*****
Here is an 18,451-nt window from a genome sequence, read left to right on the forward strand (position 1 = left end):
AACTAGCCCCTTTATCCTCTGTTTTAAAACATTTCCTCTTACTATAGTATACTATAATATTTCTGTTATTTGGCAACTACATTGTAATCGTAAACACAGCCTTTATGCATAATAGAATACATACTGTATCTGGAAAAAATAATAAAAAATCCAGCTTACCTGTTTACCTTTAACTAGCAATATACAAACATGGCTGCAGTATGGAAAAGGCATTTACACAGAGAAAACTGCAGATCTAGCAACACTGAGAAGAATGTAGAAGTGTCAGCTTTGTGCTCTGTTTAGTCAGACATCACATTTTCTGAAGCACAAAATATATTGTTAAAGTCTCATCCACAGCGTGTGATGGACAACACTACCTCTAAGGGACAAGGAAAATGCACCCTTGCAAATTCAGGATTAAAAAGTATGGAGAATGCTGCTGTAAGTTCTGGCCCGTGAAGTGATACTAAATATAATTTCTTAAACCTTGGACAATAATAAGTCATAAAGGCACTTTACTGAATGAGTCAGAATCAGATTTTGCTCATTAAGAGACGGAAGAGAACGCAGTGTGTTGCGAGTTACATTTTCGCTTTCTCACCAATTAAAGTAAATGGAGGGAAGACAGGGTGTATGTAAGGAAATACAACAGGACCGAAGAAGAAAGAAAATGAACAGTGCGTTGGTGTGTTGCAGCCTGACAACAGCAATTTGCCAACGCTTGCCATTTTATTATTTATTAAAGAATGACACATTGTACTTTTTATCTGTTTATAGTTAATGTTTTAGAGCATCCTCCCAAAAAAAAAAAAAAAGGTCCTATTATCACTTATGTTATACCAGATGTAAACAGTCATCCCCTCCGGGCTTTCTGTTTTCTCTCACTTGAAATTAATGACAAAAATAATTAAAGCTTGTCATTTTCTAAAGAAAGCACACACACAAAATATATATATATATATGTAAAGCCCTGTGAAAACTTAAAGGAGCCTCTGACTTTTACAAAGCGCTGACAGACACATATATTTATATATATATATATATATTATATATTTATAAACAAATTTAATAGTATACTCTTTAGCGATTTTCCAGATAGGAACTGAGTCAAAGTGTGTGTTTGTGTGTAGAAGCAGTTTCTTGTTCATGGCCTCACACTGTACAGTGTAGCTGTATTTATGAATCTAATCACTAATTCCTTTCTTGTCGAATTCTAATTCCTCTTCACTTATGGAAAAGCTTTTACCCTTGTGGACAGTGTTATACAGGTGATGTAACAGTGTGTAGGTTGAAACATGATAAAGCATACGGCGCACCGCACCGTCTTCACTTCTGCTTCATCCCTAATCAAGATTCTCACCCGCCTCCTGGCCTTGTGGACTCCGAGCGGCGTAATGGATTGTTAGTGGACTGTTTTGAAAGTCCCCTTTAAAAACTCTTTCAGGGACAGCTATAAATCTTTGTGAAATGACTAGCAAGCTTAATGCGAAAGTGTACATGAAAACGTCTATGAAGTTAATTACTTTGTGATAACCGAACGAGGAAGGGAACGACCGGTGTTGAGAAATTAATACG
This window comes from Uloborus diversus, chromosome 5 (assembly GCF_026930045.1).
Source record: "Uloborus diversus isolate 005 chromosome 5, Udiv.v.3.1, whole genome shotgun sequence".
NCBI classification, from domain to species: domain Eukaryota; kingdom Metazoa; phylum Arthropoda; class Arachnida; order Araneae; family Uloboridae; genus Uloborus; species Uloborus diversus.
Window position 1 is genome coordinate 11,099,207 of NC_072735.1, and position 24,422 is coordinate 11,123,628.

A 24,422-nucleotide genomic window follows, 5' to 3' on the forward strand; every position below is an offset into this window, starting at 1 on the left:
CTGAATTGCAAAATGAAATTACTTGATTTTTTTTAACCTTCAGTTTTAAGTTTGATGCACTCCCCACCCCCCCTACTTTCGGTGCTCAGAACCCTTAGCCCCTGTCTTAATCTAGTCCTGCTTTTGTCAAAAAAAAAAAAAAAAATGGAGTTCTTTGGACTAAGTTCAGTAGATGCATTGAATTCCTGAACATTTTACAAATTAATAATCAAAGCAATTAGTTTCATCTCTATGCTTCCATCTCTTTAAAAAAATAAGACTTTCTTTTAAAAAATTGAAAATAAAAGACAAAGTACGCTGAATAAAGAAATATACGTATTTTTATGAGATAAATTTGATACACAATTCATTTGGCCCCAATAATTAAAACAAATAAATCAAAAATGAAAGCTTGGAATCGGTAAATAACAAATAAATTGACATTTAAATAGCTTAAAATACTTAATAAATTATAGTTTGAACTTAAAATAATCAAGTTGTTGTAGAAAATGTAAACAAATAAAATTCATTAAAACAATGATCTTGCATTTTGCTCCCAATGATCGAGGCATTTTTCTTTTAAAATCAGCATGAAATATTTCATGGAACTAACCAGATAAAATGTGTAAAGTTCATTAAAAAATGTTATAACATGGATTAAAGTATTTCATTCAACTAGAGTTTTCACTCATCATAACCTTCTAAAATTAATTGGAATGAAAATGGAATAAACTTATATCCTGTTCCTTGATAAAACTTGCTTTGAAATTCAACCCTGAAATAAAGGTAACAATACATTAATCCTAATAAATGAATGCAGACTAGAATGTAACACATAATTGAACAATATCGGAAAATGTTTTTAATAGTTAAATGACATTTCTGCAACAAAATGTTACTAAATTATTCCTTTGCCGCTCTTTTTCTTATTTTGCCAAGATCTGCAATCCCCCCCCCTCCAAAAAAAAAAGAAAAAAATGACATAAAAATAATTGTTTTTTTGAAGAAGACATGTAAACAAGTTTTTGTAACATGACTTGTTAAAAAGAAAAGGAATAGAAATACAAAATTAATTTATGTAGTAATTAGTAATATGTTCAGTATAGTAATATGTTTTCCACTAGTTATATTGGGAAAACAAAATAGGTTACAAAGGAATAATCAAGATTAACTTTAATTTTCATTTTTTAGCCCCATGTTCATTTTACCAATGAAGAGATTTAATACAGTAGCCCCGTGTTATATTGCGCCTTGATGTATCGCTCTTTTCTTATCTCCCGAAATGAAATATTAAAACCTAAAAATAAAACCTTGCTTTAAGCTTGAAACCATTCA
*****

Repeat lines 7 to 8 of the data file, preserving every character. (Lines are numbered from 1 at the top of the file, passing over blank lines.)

A 24,422-nucleotide genomic window follows, 5' to 3' on the forward strand; every position below is an offset into this window, starting at 1 on the left:
CTGAATTGCAAAATGAAATTACTTGATTTTTTTTAACCTTCAGTTTTAAGTTTGATGCACTCCCCACCCCCCCTACTTTCGGTGCTCAGAACCCTTAGCCCCTGTCTTAATCTAGTCCTGCTTTTGTCAAAAAAAAAAAAAAAAATGGAGTTCTTTGGACTAAGTTCAGTAGATGCATTGAATTCCTGAACATTTTACAAATTAATAATCAAAGCAATTAGTTTCATCTCTATGCTTCCATCTCTTTAAAAAAATAAGACTTTCTTTTAAAAAATTGAAAATAAAAGACAAAGTACGCTGAATAAAGAAATATACGTATTTTTATGAGATAAATTTGATACACAATTCATTTGGCCCCAATAATTAAAACAAATAAATCAAAAATGAAAGCTTGGAATCGGTAAATAACAAATAAATTGACATTTAAATAGCTTAAAATACTTAATAAATTATAGTTTGAACTTAAAATAATCAAGTTGTTGTAGAAAATGTAAACAAATAAAATTCATTAAAACAATGATCTTGCATTTTGCTCCCAATGATCGAGGCATTTTTCTTTTAAAATCAGCATGAAATATTTCATGGAACTAACCAGATAAAATGTGTAAAGTTCATTAAAAAATGTTATAACATGGATTAAAGTATTTCATTCAACTAGAGTTTTCACTCATCATAACCTTCTAAAATTAATTGGAATGAAAATGGAATAAACTTATATCCTGTTCCTTGATAAAACTTGCTTTGAAATTCAACCCTGAAATAAAGGTAACAATACATTAATCCTAATAAATGAATGCAGACTAGAATGTAACACATAATTGAACAATATCGGAAAATGTTTTTAATAGTTAAATGACATTTCTGCAACAAAATGTTACTAAATTATTCCTTTGCCGCTCTTTTTCTTATTTTGCCAAGATCTGCAATCCCCCCCCCTCCAAAAAAAAAAGAAAAAAATGACATAAAAATAATTGTTTTTTTGAAGAAGACATGTAAACAAGTTTTTGTAACATGACTTGTTAAAAAGAAAAGGAATAGAAATACAAAATTAATTTATGTAGTAATTAGTAATATGTTCAGTATAGTAATATGTTTTCCACTAGTTATATTGGGAAAACAAAATAGGTTACAAAGGAATAATCAAGATTAACTTTAATTTTCATTTTTTAGCCCCATGTTCATTTTACCAATGAAGAGATTTAATACAGTAGCCCCGTGTTATATTGCGCCTTGATGTATCGCTCTTTTCTTATCTCCCGAAATGAAATATTAAAACCTAAAAATAAAACCTTGCTTTAAGCTTGAAACCATTCA